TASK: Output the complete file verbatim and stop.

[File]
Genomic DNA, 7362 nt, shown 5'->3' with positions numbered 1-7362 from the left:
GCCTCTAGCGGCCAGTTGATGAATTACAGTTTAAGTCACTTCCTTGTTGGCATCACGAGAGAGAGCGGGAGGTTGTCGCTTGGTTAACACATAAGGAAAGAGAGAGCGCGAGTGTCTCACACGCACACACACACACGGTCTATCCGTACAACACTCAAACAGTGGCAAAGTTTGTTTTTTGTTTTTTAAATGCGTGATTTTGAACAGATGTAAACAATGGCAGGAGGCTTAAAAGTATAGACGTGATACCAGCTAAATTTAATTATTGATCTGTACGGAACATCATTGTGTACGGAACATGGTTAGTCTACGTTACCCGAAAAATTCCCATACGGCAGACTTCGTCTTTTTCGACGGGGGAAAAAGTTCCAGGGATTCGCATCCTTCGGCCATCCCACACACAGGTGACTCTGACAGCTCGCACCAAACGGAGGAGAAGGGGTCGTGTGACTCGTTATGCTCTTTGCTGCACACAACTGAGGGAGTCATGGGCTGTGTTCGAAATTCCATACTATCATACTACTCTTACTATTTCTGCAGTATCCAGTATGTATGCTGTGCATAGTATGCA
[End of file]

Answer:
Genomic DNA, 7362 nt, shown 5'->3' with positions numbered 1-7362 from the left:
GCCTCTAGCGGCCAGTTGATGAATTACAGTTTAAGTCACTTCCTTGTTGGCATCACGAGAGAGAGCGGGAGGTTGTCGCTTGGTTAACACATAAGGAAAGAGAGAGCGCGAGTGTCTCACACGCACACACACACACGGTCTATCCGTACAACACTCAAACAGTGGCAAAGTTTGTTTTTTGTTTTTTAAATGCGTGATTTTGAACAGATGTAAACAATGGCAGGAGGCTTAAAAGTATAGACGTGATACCAGCTAAATTTAATTATTGATCTGTACGGAACATCATTGTGTACGGAACATGGTTAGTCTACGTTACCCGAAAAATTCCCATACGGCAGACTTCGTCTTTTTCGACGGGGGAAAAAGTTCCAGGGATTCGCATCCTTCGGCCATCCCACACACAGGTGACTCTGACAGCTCGCACCAAACGGAGGAGAAGGGGTCGTGTGACTCGTTATGCTCTTTGCTGCACACAACTGAGGGAGTCATGGGCTGTGTTCGAAATTCCATACTATCATACTACTCTTACTATTTCTGCAGTATCCAGTATGTATGCTGTGCATAGTATGCA